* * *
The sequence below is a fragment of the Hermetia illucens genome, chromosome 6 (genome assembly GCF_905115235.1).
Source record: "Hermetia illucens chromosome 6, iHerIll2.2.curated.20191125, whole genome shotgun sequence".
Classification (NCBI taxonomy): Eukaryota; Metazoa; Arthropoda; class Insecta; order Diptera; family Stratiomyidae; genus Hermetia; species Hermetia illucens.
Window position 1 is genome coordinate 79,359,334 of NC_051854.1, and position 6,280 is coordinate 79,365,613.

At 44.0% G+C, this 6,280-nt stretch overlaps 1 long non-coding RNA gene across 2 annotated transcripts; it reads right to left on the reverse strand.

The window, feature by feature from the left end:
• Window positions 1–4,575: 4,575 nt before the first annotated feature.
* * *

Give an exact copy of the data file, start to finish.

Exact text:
The sequence below is a fragment of the Hermetia illucens genome, chromosome 6 (genome assembly GCF_905115235.1).
Source record: "Hermetia illucens chromosome 6, iHerIll2.2.curated.20191125, whole genome shotgun sequence".
Classification (NCBI taxonomy): Eukaryota; Metazoa; Arthropoda; class Insecta; order Diptera; family Stratiomyidae; genus Hermetia; species Hermetia illucens.
Window position 1 is genome coordinate 79,359,334 of NC_051854.1, and position 6,280 is coordinate 79,365,613.

At 44.0% G+C, this 6,280-nt stretch overlaps 1 long non-coding RNA gene across 2 annotated transcripts; it reads right to left on the reverse strand.

The window, feature by feature from the left end:
• Window positions 1–4,575: 4,575 nt before the first annotated feature.